YT: It's probably because of Japan these days. Everybody's stressed! [laughs] Because of the fact that society puts a lot of stress on people right now, by exploring that in games and movies -- where the audience sees people going against that kind of struggle -- it gives the audience empathy. They can actually feel together, the same way as the characters that struggle against it.

Do you think that a game like this is a stress relief for people -- feeling these sharp emotions actually helps release stress for people?

YT: First of all, probably it does relieve stress. But by having the player think of themselves as Makoto Naegi -- this normal student -- and by watching him overcome all of this despair, all of these problems, they can relate to him. They can feel as though they're overcoming all of these things, and that will relieve their stress as well.

How much do you think people relate to the main character in the game?

YT: He's a very stereotypical type of character, which allows Japanese players to experience the full range of emotion. But I'm not sure about America. We'll just have to see about that. Americans might perceive this quite differently.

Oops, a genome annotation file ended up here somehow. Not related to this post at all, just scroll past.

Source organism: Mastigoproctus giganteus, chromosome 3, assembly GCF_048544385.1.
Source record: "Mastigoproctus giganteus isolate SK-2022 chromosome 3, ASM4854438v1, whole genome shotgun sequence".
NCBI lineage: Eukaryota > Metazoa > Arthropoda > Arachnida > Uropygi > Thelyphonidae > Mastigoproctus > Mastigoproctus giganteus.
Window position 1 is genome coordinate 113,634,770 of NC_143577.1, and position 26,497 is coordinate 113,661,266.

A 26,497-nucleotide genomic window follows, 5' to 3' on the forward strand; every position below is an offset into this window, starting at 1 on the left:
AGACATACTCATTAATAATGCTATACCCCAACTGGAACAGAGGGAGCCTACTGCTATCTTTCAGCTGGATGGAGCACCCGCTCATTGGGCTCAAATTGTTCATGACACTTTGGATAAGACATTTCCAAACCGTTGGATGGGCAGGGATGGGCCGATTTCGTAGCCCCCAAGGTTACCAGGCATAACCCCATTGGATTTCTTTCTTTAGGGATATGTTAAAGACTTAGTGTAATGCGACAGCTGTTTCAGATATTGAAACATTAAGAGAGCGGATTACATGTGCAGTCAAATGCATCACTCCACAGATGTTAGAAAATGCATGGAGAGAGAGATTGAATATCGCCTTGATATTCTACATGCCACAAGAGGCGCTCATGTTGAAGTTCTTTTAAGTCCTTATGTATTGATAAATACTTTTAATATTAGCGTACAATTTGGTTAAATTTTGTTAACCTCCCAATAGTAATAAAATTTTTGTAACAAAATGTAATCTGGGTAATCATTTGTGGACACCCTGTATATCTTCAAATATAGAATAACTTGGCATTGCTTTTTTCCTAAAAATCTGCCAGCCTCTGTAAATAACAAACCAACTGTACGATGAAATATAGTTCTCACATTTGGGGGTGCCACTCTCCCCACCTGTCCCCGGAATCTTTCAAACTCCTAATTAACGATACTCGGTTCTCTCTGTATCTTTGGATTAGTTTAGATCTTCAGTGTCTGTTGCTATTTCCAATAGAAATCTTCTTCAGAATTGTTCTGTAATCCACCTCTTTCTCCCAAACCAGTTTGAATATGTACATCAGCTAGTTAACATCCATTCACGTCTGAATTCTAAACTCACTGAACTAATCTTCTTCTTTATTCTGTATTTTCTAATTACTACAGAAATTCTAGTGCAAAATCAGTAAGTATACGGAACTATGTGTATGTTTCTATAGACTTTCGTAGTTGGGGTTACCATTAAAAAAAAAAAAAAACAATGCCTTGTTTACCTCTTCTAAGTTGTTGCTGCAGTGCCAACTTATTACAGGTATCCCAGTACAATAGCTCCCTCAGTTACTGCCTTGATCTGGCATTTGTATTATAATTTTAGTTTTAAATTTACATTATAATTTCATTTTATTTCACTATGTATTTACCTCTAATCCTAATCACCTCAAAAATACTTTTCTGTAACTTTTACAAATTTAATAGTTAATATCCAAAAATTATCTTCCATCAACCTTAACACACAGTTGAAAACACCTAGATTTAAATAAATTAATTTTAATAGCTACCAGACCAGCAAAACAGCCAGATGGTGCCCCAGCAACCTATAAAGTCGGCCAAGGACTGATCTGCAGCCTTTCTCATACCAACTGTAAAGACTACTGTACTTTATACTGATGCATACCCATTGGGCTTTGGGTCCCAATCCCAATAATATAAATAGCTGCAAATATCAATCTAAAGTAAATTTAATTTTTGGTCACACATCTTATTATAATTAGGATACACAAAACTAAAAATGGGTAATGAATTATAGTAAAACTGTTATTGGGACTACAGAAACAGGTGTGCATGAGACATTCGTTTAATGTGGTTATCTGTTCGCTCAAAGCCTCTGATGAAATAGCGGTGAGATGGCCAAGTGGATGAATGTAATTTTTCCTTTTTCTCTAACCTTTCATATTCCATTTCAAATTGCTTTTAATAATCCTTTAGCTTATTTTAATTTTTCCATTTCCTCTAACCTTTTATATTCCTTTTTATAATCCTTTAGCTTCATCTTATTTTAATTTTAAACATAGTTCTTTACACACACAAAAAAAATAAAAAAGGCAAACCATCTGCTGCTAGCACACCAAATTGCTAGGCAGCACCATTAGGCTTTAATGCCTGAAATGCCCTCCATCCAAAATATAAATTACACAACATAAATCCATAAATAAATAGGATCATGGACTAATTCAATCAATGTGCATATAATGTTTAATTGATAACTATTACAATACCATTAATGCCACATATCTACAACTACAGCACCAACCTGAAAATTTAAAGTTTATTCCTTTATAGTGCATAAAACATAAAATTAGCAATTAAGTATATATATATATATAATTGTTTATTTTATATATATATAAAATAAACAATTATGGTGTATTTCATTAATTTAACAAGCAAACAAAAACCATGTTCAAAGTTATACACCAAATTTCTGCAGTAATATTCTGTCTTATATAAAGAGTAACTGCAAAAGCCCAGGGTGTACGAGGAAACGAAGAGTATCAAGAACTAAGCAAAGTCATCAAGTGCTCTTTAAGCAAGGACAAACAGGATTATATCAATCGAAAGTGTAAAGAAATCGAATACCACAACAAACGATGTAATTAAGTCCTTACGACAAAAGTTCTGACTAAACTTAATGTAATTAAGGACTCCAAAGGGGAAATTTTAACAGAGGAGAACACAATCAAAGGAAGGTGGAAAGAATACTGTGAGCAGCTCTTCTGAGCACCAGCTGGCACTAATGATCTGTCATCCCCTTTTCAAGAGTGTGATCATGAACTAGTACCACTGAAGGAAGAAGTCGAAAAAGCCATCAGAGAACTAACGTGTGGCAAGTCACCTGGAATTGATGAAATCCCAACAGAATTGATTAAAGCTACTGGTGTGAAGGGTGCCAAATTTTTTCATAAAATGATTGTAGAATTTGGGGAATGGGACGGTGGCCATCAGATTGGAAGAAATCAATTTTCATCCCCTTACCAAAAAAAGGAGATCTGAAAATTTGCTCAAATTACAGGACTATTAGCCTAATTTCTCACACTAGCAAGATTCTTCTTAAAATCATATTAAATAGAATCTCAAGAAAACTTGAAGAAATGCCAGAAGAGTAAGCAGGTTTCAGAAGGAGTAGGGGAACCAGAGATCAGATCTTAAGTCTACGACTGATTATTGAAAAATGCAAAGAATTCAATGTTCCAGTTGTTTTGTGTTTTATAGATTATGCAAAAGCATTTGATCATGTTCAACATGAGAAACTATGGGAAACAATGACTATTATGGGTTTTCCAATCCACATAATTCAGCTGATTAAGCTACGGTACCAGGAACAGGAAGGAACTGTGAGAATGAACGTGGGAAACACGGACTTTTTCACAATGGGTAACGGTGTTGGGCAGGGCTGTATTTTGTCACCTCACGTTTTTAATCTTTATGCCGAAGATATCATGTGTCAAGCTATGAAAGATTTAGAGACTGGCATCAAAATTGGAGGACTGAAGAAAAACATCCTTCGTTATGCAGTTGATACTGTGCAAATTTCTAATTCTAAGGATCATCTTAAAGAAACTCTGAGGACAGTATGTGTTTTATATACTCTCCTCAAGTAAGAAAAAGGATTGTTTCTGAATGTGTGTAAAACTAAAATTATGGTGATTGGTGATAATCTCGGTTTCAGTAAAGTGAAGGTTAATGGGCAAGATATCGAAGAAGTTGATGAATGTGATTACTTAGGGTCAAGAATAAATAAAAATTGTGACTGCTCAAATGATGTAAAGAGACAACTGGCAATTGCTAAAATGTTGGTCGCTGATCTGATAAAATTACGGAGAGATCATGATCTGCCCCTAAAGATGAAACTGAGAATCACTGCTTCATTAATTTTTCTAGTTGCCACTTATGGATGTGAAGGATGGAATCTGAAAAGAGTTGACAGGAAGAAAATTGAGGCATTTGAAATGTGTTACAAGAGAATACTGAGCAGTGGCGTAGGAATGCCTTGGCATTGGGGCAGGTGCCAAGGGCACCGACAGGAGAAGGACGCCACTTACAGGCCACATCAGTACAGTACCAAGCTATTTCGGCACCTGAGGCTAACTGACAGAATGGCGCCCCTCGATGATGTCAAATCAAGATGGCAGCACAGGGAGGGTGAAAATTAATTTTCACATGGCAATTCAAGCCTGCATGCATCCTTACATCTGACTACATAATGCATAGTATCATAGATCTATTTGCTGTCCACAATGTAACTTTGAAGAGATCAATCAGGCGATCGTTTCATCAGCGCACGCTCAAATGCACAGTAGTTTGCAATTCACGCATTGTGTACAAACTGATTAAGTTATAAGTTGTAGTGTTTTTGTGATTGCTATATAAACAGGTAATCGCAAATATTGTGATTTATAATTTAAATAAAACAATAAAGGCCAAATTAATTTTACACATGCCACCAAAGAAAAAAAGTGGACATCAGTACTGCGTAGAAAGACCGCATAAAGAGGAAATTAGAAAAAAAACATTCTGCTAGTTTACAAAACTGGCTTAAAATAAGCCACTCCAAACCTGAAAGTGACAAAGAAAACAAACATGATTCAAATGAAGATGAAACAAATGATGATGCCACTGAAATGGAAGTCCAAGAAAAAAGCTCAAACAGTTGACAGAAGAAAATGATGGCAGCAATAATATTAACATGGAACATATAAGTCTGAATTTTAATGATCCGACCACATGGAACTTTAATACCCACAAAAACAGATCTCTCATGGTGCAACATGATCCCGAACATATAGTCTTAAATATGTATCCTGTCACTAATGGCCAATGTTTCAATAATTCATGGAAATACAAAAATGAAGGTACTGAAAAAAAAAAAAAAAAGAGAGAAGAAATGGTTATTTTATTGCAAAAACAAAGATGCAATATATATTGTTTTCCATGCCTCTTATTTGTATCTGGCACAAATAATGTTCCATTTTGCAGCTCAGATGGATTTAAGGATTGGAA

YK: This goes back to what we were saying before. We Japanese are [subjected to rules] when we were in junior high school. The school is trying to kill our uniqueness, so the main character, Naegi, he's not unique. So it's easier for Japanese to get yourself into the character.

YT: I'm really interested in how Western players will relate to this character, and I'm looking forward to hearing about it from now on.

When you made this game, did you expect to be releasing it in the U.S., or was it a surprise?

YT: We didn't. Not at all. And we were not confident about it. It's very, very Japanese, culturally speaking, and we were worried that Western players wouldn't be able to relate to it at first. We want to see how it goes here.

It's a tough question. It's more about having a strong story, an interesting story, and an interesting game. Yes, there's a number of people who won't try it because it's not Battlefield 4, but I don't think that it's set in a Japanese school is as much of a hindrance as you might expect.

YT: Because of the setting, that there are murders, there are crime scenes, there are detectives solving those crimes -- no matter what the country is, I feel that everybody would be able to enjoy that game. Instead of a game that focuses on a Japanese school happy life.